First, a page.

Isn’t time just flying by? It will be the end of the year soon! As we welcome the month of November in a few days’ time, some of us will be preparing to celebrate a festival that will be taking place too. Can you guess what festival this is? Clue: It is also known as the Festival of Lights!
Did you guess Deepavali? That is correct! In the first week of November, we will be observing an important festival celebrated by Hindus, Sikhs and Jains around the world – Deepavali, also known as the Festival of Lights or Diwali.
At House on the Hill, we will be sharing on how it is celebrated around the world and in Singapore. Preparations for Diwali begin long before the actual day – homes are cleaned, new traditional clothes are purchased, sweet and savoury snacks are prepared, oil lamps are lit and doorways are decorated with beautiful intricate patterns (Rangoli) using coloured rice powder or rice! Rangoli is commonly seen in this festival to welcome blessing into the households. It also signifies happiness and positivity. On the actual day, families visit the temples for ceremonies and lighting of candles before visiting their relatives and friends with good wishes and blessings!
One of the ways we help the children to learn about the festival is to engage in fun craft activities together. As we sit together to make this craft, we can discuss the festival at the same time. It is a wonderful way for the children to experience and understand the significance of the celebration. This month for Montessori at Home, we will be trying a rangoli craft activity!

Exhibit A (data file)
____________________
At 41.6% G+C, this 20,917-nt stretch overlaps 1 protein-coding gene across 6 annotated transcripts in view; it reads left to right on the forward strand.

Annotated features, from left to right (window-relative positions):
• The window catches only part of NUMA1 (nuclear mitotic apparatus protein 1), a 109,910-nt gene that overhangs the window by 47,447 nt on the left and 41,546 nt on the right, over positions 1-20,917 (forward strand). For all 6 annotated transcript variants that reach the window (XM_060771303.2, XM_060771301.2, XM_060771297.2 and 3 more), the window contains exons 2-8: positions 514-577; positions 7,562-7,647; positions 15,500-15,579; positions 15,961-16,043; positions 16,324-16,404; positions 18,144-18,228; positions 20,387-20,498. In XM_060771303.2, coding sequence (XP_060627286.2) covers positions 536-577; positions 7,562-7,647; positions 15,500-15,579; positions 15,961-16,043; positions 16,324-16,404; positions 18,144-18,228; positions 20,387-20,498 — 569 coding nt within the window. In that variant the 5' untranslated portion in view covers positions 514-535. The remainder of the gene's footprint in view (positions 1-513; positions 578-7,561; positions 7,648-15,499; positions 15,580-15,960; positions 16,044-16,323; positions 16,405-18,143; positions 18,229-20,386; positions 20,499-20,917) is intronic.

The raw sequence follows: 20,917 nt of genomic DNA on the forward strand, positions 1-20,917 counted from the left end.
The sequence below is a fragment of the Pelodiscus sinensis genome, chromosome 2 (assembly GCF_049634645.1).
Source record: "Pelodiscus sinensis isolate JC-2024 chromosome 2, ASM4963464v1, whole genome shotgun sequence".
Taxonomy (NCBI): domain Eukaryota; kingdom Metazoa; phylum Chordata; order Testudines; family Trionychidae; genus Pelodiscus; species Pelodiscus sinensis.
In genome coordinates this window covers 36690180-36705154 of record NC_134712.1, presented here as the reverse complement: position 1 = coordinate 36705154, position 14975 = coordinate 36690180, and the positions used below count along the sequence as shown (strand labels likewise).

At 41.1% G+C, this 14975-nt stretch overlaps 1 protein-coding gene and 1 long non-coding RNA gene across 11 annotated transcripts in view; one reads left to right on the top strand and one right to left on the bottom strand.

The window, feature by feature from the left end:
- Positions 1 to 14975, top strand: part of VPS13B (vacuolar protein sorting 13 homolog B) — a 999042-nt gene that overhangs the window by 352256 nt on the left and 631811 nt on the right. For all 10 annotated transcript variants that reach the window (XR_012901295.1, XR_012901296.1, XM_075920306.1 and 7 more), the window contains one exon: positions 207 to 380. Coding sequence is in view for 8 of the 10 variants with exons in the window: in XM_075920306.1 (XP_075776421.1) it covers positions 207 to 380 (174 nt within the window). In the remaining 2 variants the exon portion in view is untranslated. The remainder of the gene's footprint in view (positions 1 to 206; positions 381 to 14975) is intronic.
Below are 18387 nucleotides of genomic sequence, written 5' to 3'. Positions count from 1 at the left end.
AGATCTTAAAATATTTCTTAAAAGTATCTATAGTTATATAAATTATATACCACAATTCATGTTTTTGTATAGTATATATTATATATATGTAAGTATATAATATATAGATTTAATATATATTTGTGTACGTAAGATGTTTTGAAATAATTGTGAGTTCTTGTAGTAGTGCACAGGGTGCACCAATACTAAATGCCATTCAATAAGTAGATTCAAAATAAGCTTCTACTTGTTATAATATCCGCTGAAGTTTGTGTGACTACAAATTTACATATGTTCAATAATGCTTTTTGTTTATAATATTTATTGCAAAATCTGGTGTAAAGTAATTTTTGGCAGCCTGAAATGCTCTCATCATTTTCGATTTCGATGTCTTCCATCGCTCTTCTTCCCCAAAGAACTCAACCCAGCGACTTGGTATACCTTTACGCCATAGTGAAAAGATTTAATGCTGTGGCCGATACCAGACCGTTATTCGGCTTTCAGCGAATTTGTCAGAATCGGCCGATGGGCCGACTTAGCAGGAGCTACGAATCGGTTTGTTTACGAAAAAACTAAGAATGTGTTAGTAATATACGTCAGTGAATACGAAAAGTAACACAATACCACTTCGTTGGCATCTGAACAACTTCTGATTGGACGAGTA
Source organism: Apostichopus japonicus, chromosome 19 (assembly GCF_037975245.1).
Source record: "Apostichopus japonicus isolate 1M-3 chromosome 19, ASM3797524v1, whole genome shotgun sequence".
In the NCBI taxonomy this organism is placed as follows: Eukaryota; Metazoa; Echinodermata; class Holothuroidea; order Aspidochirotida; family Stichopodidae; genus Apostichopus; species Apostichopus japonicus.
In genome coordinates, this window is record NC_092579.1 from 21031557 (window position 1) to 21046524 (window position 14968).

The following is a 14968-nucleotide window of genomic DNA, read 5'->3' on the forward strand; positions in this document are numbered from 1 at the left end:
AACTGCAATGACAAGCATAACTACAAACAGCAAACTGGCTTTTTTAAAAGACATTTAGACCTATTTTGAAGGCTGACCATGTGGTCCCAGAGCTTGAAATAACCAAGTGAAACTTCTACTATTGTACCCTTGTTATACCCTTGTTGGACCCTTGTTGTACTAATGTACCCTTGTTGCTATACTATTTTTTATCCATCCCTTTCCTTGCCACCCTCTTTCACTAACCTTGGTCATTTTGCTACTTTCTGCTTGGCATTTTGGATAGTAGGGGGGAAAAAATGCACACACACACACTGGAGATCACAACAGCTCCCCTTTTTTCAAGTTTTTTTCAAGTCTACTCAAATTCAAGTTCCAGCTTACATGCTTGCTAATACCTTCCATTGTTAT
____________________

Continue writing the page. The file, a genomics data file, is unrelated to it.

This craft activity utilises cutting and will help to develop your child’s fine motor skills. Exploring different types of art medium such as chalk allows children to build on their creativity and imagination.
The materials for rangoli craft are simple and easy to find – a pair of scissors, squared paper (or reuse any paper with a blank surface that you don’t want), different coloured chalks.
- A pair of scissors
- Squared paper (or reuse any paper with a blank surface that you don’t want)
- Different coloured chalks.
Step 1. Fold the paper into half and cut along the sides of the paper. Let your child be as creative as they want! They can cut straight, wavy, zigzag or curved long/short lines.
Step 2. Time to unfold and be amazed at the design that they have made!
Step 3. Using a chalk, colour the spaces in between the design to imprint it onto another piece of paper
Step 4. Voila! Here’s your beautiful print! This is a good time to have a discussion about the craftwork and the design with them as well.
Discussion with your child about their craftwork enhances their self-confidence. Children find intrinsic joy in their work and will feel a sense of accomplishment upon completion of a task. Don’t hesitate to ask questions to give your child an idea of what to share if they are reserved and unsure of what to talk about. Just a gentle reminder not to overwhelm and force your child to share if they are not ready to. Remember, it’s all about having fun and bonding with your child!
For a refresher on why we use term of encouragement rather than praise, click here!